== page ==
Good morning Quartz readers!
What to watch for today:
Can Egypt’s president keep order? Opposition parties are set to protest again today against the president, Mohammed Morsi, who last week granted himself sweeping powers that critics claim effectively make him a pharaoh, leading to violent clashes in Cairo. Morsi has partially compromised with critics; he will allow judges to review his decisions while preserving a constitutional council working to design a permanent government for the country.
Will ArcelorMittal be booted out of France? Indian tycoon Lakshmi Mittal, who controls ArcelorMittal, is due to meet with French President François Hollande today for peace talks after France’s Minister of Industrial Renewal, Arnaud Montebourg, blasted the company as unpatriotic for planning to close plants and even threatened to nationalise the business.
Will China’s yuan keep rising? After it approached a 19-year high yesterday—a record it has already breached several times this year—global investors are watching China’s appreciating currency. The yuan has tested its state-imposed upper bound 18 times in the last 20 days.
Was the UK’s third-quarter growth boost a mirage? The UK is set to release revised GDP figures for the third quarter of 2012 today; while initial results suggested a pace-setting 1% increase in production, analysts expect the number to be revised down to account for weaker reports in construction and manufacturing.
Can the housing sector continue to be a bright spot in the US? We’ll find out when September’s Case/Schiller Housing Price indices are released this morning.
Was Yasser Arafat murdered? The remains of the iconic Palestinian leader, who died in 2004, are being exhumed today for testing in an attempt to put paid to rumors that he was poisoned with radioactive polonium.
While you were sleeping:
Greece in our time. The third round of talks in a matter of weeks between euro-zone finance ministers, the International Monetary Fund and European Central Bank officials to hash out their differences on Greece’s bailout program has resulted in an agreement. They will accept Greece’s bringing its debt burden down to 124% of GDP by 2020, instead of the previous target of 120%. The measures provide a way to reduce Greece’s debt liabilities without forgiving any, something the IMF had been pressing for but European finance ministers had rejected.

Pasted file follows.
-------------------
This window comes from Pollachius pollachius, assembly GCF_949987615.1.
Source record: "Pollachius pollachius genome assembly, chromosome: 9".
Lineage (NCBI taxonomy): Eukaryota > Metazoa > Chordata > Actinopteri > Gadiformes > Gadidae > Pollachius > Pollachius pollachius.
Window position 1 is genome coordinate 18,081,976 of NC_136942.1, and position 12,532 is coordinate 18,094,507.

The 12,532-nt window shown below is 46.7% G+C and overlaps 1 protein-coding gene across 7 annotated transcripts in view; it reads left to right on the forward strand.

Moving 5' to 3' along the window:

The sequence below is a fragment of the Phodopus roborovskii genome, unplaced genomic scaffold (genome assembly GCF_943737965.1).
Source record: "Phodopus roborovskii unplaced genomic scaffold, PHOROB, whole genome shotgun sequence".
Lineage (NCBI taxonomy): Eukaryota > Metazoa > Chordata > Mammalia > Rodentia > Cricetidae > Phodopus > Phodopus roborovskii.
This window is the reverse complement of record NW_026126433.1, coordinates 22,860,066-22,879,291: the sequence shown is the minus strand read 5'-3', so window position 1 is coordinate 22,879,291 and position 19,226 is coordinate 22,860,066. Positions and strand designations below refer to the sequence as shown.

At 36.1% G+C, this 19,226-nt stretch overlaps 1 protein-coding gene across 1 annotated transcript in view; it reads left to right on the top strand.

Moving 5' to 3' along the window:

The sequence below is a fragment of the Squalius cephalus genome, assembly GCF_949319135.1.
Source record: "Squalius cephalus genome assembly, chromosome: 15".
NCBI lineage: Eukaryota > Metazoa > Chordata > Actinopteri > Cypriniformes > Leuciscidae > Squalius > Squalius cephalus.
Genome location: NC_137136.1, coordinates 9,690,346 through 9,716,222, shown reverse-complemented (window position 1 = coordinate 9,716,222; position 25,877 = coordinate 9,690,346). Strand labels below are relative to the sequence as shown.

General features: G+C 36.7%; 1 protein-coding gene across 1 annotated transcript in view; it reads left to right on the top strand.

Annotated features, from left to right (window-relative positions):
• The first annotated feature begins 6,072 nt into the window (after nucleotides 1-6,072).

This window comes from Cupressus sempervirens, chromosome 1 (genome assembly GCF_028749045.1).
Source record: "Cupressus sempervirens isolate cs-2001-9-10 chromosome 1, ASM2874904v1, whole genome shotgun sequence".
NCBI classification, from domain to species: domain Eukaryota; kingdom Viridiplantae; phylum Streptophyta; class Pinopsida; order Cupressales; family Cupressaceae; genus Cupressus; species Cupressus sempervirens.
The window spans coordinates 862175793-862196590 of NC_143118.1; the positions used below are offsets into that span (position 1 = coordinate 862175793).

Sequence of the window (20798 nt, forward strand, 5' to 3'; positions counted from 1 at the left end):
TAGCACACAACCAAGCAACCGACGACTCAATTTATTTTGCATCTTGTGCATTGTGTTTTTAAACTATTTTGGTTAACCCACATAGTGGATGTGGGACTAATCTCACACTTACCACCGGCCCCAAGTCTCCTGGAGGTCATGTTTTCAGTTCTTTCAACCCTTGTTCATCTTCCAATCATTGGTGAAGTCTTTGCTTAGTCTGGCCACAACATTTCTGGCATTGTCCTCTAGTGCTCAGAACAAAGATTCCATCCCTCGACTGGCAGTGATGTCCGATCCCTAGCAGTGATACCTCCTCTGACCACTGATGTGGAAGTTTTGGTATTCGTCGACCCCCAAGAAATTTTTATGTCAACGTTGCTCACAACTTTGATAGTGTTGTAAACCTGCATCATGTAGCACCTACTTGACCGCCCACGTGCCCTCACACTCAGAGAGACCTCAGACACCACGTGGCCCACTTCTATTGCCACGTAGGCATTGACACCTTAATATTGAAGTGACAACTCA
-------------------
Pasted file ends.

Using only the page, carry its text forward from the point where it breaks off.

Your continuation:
The top securities regulator in the US steps down. After nearly four years of service, Securities and Exchange Commission chair Mary Schapiro, who had told colleagues for a while that she was “exhausted,” announced her retirement; President Obama said he would move to replace her with SEC Commissioner Elisse Walters on an interim basis.
HP was hit with a class-action suit. It was only a matter of time. A proposed class-action lawsuit alleges Hewlett-Packard “knew” that it had made allegedly misleading statements about its disastrous acquisition of Autonomy. HP last Tuesday stunned investors by writing down the British software firm’s value by $8.8 billion and alleging that Autonomy inflated sales. (Autonomy co-founder Mike Lynch has denied any wrongdoing.) Autonomy might be just one of the bad decisions HP made in a misguided shopping spree that put short term profits ahead of long term sustainability.
Quartz obsession interlude:
Christopher Mims on weird retail in our mobile future: “The sheer variety of opportunities for buying things means the future of retail will be a hybrid between showrooms, virtual stores and traditional stores tricked out with a variety of novel ways to pay. The question is, which retailers will do best in each of these modes, or some combination of them. It’s not hard to imagine that, having saturated the online market, some online retailers will eventually have to create physical showrooms of their own. Shrunken, more-specialized, more boutique-like successors to Best Buy, carrying mostly products not available from other retailers, could be juxtaposed in the world’s strip malls and urban shopping arcades with showrooms that carry no inventory beyond display models.” Read more here.
Matters of debate:
Five quick fixes to grow China’s economy. But only if they can overcome entrenched political interests.
Should a $2.3 billion UBS loss be blamed on outsourcing to India? After the Swiss bank outsourced compliance to an Indian company, regulators found that UBS missed early warnings that might have allowed it to catch a so-called “rogue trader.”
Indian English is morphing into something unrecognisable. Kids are leaving school speaking “Hinglish”, a hybrid of Hindi and English that this writer claims would not be understood in London or New York.
Are banks and states engaged in a dance to death? A symbiotic relationship that could end poorly for everyone.
The US doesn’t have fiscal problems. Just fiscal scolds.
The problem with outdated trade statistics. Think that iPhone was made in China? Think again.
Mitt Romney probably got 47% of the popular vote. Its clearly his magic number. Final vote tallies are starting to trickle in and it appears Romney scored 47.49%. The Atlantic Wire, Quartz’s sister publication, has named him “President of Ironystan”. Here’s a playback (video) of those ill-fated 47% comments.
How to undiscover an island. Scientists seek to rid the world’s maps of a non-existent Pacific landmass.
Finally, PSY’s “Gangnam Style” is the most watched video on YouTube. Justin Bieber who?
By 2018, the US will import more goods from Mexico than from China. It turns out that we haven’t entirely eliminated the distance problem in the supply-chain equation.
American holiday shoppers have nothing on China’s online buyers. While US retailers celebrated a $1 billion online take from holiday sales on Black Friday, China’s “Singles Day” earlier this month brought in $4.84 billion.
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